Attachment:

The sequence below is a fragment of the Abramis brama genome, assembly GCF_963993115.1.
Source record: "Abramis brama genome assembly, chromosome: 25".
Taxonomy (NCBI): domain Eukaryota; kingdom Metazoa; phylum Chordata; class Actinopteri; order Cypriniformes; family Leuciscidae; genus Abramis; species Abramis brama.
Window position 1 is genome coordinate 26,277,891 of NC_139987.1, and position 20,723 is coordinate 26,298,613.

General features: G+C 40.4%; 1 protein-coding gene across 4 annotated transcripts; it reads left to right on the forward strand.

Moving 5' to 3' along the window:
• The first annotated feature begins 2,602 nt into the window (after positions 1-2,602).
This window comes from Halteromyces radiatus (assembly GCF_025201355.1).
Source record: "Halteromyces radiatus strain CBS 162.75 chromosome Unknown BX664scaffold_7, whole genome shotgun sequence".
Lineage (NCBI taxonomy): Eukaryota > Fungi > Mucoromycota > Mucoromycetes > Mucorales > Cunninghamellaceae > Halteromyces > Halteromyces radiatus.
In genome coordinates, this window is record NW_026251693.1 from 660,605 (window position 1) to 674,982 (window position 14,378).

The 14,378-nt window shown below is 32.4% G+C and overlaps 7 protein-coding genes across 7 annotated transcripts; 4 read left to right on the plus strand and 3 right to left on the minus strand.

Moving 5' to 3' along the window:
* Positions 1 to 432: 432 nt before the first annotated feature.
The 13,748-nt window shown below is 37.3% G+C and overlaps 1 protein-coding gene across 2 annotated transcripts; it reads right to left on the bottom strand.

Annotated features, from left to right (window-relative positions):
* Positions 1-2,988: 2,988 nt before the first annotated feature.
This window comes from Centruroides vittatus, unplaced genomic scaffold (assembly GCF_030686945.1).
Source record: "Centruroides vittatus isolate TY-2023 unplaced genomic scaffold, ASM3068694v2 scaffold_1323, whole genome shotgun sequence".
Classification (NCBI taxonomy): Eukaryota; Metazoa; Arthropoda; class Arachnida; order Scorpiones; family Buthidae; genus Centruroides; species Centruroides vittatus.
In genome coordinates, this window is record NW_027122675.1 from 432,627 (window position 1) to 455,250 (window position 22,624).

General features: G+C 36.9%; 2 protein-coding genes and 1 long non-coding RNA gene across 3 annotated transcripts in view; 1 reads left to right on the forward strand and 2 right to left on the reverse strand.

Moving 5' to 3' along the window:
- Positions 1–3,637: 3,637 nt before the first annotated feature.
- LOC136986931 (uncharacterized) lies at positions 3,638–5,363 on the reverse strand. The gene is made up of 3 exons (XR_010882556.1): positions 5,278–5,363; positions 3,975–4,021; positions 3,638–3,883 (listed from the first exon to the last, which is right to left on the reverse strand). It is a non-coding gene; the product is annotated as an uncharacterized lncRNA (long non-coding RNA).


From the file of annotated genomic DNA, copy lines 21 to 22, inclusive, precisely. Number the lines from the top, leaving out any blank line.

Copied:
In genome coordinates, this window is record NW_027122675.1 from 432,627 (window position 1) to 455,250 (window position 22,624).

General features: G+C 36.9%; 2 protein-coding genes and 1 long non-coding RNA gene across 3 annotated transcripts in view; 1 reads left to right on the forward strand and 2 right to left on the reverse strand.